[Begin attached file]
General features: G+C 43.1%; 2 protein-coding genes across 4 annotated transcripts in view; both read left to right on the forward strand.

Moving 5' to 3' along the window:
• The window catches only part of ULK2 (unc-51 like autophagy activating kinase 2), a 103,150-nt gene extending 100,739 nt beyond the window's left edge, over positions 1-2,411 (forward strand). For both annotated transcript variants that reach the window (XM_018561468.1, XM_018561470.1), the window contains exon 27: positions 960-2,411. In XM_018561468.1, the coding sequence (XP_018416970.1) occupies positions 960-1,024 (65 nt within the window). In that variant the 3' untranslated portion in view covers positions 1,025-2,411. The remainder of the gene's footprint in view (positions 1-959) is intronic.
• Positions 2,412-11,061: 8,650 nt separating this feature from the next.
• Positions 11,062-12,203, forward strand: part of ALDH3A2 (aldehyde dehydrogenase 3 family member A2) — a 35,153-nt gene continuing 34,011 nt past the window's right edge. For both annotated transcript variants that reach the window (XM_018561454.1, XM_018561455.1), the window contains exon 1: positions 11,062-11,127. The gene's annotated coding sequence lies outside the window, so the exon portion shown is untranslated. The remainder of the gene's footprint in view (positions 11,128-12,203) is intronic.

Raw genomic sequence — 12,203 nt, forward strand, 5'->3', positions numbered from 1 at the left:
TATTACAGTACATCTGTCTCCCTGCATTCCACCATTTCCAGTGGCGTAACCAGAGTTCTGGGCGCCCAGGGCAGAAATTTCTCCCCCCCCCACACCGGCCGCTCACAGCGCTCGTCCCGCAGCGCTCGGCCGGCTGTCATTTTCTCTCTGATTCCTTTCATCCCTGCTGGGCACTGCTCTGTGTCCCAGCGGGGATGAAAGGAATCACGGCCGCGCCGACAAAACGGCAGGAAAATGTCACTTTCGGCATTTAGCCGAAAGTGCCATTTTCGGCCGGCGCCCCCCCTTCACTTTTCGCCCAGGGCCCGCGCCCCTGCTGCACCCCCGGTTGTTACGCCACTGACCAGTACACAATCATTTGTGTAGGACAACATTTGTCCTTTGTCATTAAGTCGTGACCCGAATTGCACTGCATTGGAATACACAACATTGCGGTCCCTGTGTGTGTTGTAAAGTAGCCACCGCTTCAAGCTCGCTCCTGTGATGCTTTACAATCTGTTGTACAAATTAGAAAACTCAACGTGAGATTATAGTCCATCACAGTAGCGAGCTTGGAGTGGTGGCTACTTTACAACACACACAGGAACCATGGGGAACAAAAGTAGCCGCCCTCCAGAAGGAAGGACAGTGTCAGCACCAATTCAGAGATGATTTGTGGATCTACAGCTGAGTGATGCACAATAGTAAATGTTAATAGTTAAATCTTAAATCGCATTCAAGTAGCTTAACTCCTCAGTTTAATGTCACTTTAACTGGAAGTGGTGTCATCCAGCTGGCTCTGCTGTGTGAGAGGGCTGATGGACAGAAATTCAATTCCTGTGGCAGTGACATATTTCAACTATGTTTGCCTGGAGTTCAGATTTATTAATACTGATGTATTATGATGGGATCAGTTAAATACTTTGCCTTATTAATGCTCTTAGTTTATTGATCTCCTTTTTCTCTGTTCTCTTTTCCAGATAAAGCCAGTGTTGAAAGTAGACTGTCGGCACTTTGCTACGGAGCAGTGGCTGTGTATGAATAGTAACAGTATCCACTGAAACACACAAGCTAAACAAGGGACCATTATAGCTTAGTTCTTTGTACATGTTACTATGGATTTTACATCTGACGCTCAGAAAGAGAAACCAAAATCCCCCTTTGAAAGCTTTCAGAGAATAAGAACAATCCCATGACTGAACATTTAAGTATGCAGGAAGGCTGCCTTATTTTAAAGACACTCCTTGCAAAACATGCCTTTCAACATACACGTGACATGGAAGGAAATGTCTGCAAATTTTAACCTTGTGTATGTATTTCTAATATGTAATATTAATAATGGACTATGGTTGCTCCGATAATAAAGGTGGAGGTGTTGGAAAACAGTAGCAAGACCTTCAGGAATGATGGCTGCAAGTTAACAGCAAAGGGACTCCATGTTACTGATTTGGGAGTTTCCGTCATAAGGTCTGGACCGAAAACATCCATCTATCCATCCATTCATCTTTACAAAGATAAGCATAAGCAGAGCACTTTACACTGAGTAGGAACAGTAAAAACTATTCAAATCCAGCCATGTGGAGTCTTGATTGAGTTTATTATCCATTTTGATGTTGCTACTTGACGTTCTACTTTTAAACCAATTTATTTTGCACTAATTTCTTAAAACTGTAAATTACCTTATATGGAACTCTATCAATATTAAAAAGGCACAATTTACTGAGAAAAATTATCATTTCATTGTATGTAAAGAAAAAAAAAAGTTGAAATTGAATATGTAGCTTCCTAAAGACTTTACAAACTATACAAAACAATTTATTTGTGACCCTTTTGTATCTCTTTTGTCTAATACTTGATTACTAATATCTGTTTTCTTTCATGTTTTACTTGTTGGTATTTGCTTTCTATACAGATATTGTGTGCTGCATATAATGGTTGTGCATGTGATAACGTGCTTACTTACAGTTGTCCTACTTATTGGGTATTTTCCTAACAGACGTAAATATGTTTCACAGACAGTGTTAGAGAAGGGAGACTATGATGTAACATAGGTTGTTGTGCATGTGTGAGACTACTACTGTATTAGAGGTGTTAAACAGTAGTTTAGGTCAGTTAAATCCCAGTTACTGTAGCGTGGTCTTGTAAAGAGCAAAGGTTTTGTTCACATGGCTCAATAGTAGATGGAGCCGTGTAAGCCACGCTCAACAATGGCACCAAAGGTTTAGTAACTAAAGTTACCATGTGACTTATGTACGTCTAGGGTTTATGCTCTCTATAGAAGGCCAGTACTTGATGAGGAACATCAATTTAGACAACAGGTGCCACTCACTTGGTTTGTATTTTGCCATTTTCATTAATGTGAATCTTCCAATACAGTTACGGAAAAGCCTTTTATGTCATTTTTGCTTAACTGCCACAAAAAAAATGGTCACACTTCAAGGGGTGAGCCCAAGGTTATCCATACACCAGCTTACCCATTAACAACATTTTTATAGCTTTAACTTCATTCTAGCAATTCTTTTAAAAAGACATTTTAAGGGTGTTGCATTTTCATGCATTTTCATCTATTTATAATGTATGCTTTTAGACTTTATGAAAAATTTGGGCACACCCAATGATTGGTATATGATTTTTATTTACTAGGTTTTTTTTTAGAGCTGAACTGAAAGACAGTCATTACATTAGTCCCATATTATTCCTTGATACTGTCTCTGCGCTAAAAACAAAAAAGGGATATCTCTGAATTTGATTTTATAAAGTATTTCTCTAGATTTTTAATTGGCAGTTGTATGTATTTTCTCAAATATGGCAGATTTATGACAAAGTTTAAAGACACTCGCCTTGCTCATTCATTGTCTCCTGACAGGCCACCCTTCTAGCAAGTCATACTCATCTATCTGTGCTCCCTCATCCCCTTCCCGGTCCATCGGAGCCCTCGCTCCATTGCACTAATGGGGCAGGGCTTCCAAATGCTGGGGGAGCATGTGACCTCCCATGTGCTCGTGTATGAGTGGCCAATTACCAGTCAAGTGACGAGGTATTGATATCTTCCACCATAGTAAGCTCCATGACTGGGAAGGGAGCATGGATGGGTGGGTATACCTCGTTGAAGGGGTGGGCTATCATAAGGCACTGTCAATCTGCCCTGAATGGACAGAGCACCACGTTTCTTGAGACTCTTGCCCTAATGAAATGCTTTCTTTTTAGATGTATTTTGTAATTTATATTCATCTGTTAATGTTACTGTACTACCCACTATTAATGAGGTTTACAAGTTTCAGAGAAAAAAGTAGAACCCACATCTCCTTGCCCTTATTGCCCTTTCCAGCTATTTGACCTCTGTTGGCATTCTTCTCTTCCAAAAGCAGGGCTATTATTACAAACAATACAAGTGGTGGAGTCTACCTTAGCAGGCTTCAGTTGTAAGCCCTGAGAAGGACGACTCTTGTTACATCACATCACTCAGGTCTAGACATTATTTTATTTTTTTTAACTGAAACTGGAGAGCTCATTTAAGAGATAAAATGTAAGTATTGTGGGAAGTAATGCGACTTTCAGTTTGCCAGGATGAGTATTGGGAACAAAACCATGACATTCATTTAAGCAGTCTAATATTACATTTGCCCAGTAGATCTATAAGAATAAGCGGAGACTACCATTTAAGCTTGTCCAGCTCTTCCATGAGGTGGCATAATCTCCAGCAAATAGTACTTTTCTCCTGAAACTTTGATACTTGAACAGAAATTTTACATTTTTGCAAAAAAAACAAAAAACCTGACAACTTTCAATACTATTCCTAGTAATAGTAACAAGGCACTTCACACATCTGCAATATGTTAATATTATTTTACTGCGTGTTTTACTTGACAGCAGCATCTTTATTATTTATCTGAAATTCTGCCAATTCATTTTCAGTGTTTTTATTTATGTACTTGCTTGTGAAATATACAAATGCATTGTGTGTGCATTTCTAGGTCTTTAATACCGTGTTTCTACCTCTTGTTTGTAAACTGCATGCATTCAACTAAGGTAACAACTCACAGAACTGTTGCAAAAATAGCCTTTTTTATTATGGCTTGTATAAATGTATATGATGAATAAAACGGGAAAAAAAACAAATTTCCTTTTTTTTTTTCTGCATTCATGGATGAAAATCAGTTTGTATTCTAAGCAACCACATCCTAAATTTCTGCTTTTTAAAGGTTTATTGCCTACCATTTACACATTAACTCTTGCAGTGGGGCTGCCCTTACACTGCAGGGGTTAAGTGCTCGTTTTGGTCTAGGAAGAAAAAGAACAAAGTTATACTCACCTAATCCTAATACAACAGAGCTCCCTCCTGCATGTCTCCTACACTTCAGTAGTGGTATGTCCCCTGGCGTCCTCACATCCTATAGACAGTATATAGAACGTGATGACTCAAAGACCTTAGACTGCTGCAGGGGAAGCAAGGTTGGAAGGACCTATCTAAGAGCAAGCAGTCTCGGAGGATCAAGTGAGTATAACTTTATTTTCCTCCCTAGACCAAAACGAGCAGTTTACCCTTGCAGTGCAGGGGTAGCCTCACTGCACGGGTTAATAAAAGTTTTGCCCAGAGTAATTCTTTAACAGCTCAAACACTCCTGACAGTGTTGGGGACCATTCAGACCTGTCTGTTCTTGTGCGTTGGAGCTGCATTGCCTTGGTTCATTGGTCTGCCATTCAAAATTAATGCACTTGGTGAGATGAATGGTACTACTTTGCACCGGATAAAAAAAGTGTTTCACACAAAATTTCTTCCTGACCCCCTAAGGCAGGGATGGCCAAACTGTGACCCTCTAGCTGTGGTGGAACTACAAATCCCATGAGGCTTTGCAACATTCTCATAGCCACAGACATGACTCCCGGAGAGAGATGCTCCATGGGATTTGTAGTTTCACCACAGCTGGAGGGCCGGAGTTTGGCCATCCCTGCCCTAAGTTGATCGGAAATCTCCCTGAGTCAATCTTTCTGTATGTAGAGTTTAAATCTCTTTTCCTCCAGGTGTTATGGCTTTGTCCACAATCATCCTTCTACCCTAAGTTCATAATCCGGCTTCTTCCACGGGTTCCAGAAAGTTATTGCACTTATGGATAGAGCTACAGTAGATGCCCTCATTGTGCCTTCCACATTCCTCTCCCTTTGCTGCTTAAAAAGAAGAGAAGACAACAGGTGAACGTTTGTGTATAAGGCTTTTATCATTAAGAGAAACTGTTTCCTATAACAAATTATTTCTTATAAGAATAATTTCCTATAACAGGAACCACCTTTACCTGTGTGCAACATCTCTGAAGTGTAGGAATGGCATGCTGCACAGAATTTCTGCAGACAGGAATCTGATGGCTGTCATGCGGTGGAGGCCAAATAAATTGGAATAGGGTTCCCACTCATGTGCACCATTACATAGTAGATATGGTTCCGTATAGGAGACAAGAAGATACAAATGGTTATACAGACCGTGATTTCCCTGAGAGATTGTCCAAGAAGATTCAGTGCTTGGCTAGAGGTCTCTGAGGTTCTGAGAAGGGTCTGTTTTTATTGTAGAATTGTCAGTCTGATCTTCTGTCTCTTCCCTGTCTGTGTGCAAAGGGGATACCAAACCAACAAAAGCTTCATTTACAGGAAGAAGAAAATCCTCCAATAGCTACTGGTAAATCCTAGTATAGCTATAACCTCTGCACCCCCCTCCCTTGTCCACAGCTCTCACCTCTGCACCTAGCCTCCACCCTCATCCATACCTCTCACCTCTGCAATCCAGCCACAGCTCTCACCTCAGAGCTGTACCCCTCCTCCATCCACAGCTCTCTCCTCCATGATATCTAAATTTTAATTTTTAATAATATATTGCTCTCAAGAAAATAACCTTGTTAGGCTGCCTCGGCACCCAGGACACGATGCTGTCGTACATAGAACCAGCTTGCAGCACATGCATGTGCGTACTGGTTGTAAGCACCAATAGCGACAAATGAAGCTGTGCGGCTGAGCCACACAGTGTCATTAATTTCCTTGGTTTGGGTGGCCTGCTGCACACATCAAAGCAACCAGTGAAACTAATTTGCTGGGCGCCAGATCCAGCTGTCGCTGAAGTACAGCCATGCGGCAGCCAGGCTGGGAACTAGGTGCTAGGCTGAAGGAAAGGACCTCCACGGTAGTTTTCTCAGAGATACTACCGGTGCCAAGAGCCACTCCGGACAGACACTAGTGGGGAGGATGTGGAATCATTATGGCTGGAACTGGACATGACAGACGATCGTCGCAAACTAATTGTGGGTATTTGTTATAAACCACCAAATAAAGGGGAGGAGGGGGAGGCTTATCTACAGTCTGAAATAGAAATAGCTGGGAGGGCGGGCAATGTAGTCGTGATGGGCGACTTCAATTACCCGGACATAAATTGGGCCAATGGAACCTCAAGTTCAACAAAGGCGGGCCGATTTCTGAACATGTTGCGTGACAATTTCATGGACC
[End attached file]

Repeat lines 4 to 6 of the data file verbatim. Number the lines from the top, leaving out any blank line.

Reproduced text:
• Positions 2,412-11,061: 8,650 nt separating this feature from the next.
• Positions 11,062-12,203, forward strand: part of ALDH3A2 (aldehyde dehydrogenase 3 family member A2) — a 35,153-nt gene continuing 34,011 nt past the window's right edge. For both annotated transcript variants that reach the window (XM_018561454.1, XM_018561455.1), the window contains exon 1: positions 11,062-11,127. The gene's annotated coding sequence lies outside the window, so the exon portion shown is untranslated. The remainder of the gene's footprint in view (positions 11,128-12,203) is intronic.

Raw genomic sequence — 12,203 nt, forward strand, 5'->3', positions numbered from 1 at the left: